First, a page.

- Not necessarily about race and pop culture, but an issue that intersects race and class (among other things) via access to information. –AP
“In Bethesda, shrinking spending means not renewing a bipartisan and demographically diverse list of periodicals next year. The Nation and Weekly Standard are out. Car and Driver? Town and Country? Gone. Also among the titles to be discontinued: Runner’s World and Bicycling, Entrepreneur and Fast Company, Nature and the Journal of the American Medical Association.
In Damascus, it has meant scaling way back on efforts to help babies, toddlers and preschoolers – and their parents and caregivers – get ready for early reading. The branch organized 124 early reading programs during the last fiscal year, and attendance topped 4,000. But in the first half of this fiscal year, about 800 participants squeezed into just 13 such programs.”
- “To acknowledge my privilege as a white person and that I am not subjected to the same oppression, marginalization and discrimination as Native Americans AND to accept my responsibility to use my privilege and be a ‘voice’ in places where the voice of Native Americans is silenced or goes unheard. To remember that I still ‘collude’ and that I need to be conscious and intentional in my efforts to be an ally AND that I am a work in progress.”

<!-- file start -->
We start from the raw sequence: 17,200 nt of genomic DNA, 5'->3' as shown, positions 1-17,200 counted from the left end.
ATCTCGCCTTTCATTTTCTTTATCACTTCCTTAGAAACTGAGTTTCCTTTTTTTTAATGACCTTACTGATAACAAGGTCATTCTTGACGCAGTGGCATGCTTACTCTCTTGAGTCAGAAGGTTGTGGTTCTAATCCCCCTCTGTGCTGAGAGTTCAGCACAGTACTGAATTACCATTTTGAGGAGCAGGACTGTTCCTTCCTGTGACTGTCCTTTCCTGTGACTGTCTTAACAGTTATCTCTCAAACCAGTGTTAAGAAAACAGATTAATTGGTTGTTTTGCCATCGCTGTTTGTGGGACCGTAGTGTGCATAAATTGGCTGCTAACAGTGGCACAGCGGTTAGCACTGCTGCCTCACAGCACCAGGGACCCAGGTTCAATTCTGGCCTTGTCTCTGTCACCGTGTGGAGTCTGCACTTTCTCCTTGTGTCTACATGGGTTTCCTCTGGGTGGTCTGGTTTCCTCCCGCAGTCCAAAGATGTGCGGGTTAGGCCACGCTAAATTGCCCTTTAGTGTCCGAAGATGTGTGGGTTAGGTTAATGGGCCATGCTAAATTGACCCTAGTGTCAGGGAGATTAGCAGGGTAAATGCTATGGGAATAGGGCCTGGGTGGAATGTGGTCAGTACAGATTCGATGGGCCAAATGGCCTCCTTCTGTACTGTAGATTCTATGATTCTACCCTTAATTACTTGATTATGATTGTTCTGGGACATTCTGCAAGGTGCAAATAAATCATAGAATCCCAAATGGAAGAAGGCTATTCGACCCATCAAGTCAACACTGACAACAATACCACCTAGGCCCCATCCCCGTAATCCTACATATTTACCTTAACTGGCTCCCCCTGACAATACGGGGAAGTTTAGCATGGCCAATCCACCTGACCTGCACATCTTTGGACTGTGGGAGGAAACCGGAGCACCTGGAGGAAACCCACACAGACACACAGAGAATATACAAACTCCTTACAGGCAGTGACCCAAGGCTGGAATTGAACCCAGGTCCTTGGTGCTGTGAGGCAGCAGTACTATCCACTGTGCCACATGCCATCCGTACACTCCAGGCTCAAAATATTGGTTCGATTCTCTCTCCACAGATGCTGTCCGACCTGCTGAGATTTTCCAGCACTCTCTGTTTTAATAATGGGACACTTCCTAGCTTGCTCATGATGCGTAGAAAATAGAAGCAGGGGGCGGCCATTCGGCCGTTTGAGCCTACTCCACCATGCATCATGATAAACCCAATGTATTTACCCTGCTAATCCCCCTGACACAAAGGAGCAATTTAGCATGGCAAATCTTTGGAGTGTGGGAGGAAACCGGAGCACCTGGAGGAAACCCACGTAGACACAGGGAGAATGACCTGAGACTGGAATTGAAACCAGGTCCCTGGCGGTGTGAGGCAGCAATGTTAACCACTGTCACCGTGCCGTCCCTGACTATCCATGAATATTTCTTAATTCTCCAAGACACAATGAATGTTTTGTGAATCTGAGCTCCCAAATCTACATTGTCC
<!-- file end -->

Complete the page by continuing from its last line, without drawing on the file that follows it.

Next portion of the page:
- But in the name of reform, it’s as if somehow the goalpost has been moved without our realizing it. Now education — for those “failing” urban kids, anyway — is about learning the rules and following directions. Not critical thinking. Not creativity. It’s about how to correctly eliminate three out of four bubbles. The whole messy, thrilling, challenging work of shaping young minds has been reduced to a one or a zero. Pass or fail. […]
So in cities such as New York, they bring in the number crunchers instead of real education experts — even if these privatization experiments can go horribly, tragically wrong. And even if choosing a charter school often means choosing to racially segregate.”